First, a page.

Someone suggested to us at the end of Donna Edwards’ concession speech after she lost to Chris Van Hollen for the Senate seat currently occupied by Barbara Mikulski she should have dramatically dropped her microphone.
In her scathing comments she decried the plight of our state as she lamented we were about to send an all-male contingent to represent us in the federal government.
That would be a bad thing according to Edwards.
Her concern, a well-founded one, is that women and minorities are underrepresented in government.
But her logic fails because she implies that under no circumstances should it be okay to have just male members of Congress representing the state.
What if the shoe were on the other foot? What if someone were to say there should be, under no circumstances, an all-female contingent from the state representing us in D.C.?
Why we’d have a politically correct fit and a right proper one at that.
What if we simply demanded that our representatives actually were the best and brightest? Sometimes that might be an all-female, an all-minority or even an all-male delegation.
We have somehow drilled into our collective heads adequate representation means an equal number of minorities, women, men and those of the appropriate religion (Christian of course) commensurate with the breakdown of the actual make up of the population at large.
This is not logical Mr. Spock.
It comes from the realization that we must correct a horrible injustice: for many years women and minorities have been underrepresented and bullied by the federal, state and local government. Social mores have supported racism and discrimination. People have died speaking out against this.
But, tilting the playing field toward helping those who’ve been oppressed still creates a dangerously tilted playing field.
You cannot cure the oppression by taking the role of the oppressor. Martin Luther King had a similar sentiment and he was far better at those things than I. But his sentiment is sound.
In fact when we tilt the playing field to cure injustice it leads to further injustice and to cries of reverse discrimination. It leads to statements like, “You’re only here because you’re black,” or “You only got this job because you’re a woman.”
The playing field becomes a wobbly thing that resembles that scene in an Indiana Jones movie (not that one the other one) where people are scrambling to keep it level and die trying.
Maybe if the playing field is unbalanced someone got the job because they are the best qualified – but it gives the racist point of view a dangerous precipice from which to shout if we determine who is allowed to represent us based on the color of their skin, secondary sexual characteristics or which brand of God they worship.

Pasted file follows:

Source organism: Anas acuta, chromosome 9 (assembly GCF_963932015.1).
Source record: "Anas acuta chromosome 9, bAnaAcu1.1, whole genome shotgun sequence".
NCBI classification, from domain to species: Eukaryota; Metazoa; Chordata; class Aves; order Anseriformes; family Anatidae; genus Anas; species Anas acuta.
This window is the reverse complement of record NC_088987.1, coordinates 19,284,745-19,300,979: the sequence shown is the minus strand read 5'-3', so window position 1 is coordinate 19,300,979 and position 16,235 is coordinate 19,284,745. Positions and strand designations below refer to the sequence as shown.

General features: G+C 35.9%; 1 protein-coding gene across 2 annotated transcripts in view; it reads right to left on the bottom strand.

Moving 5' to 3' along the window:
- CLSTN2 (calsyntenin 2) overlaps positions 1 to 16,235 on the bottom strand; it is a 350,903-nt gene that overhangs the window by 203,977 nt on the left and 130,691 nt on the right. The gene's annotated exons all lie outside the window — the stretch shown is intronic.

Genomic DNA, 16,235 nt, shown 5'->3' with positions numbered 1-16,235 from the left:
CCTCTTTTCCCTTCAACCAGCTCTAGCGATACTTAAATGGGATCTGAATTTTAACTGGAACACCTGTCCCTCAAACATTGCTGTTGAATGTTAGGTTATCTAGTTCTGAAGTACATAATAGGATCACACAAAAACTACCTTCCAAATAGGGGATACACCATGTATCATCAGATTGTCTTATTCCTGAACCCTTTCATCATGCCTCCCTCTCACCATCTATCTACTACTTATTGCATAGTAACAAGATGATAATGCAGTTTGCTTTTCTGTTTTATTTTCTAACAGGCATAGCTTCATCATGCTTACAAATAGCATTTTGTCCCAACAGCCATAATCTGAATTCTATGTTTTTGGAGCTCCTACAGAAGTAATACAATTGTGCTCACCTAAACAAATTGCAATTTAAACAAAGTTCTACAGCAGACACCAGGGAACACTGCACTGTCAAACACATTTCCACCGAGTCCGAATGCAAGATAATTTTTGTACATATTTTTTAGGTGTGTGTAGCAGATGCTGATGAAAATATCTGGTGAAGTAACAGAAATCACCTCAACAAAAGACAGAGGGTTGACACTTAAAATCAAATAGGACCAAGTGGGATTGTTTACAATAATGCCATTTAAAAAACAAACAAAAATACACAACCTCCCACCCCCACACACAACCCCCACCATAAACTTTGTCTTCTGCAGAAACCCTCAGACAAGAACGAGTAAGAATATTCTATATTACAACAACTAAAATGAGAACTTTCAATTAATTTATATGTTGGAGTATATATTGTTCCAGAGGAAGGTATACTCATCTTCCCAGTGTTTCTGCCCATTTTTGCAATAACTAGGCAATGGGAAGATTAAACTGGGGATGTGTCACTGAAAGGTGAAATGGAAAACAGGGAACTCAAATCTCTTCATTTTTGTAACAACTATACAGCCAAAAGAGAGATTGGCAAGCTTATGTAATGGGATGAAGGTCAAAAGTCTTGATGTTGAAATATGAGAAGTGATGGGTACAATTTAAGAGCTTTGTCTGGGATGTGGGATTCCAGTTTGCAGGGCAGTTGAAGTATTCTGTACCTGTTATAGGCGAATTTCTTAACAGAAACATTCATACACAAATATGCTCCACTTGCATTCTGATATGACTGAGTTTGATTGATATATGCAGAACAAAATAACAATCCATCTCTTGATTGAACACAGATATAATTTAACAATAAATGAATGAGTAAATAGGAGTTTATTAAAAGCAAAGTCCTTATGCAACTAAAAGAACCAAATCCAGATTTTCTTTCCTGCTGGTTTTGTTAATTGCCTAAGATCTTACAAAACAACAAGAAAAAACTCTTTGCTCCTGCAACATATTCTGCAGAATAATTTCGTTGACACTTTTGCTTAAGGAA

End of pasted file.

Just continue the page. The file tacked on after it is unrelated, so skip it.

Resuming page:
The local school system is trying to tackle this particular situation right now with its Gifted and Talented program.
Many parents have come to us complaining that the county schools, in an attempt to close the learning gap are doing it by artificially allowing people who are not qualified to be in the Gifted and Talent program enroll in this program for “Non cognitive” reasons.
In other words, according to these concerned parents the school system is considering assigning spots in their highest academic programs based on the genetic makeup of the local school populace.
If 15 percent of the school population is of Asian descent then only 15 percent of the Asian students will be allowed into the Gifted and Talented Program – even if 23 percent of the students who qualify for the program are Asian.
Thus if less than five percent of another minority tests high enough to be in the program – yet the school population is comprised of 11 percent of that minority then people who otherwise would not qualify for the program will be allowed to join the Gifted and Talented group.
Thus the dumbing down of the country continues.
Rather than raise the standards we are finding ways to be all-inclusive despite the need – now more than ever – for qualified and better educated individuals.
Make no mistake. Everyone deserves an equal chance at success. Everyone should have the same paths available to them in education, the job market, in government, health care, economics as anyone else.
The color of your skin, your age, your religion, your gender or anything else should not be used as a way to discriminate against you.
Edwards did herself and the electorate a disservice by implying a privilege to serve which does not exist – particularly when many have pointed out her poor record of service.
The school system, if it changes its criteria as some parents fear it will, may produce more of those people who feel entitled to something they haven’t earned.
In the end we may end up with a Presidential candidate with a bad comb-over, orange “Ooompa-Loompa” facial makeup and a desire to build a stupid wall which cannot be built.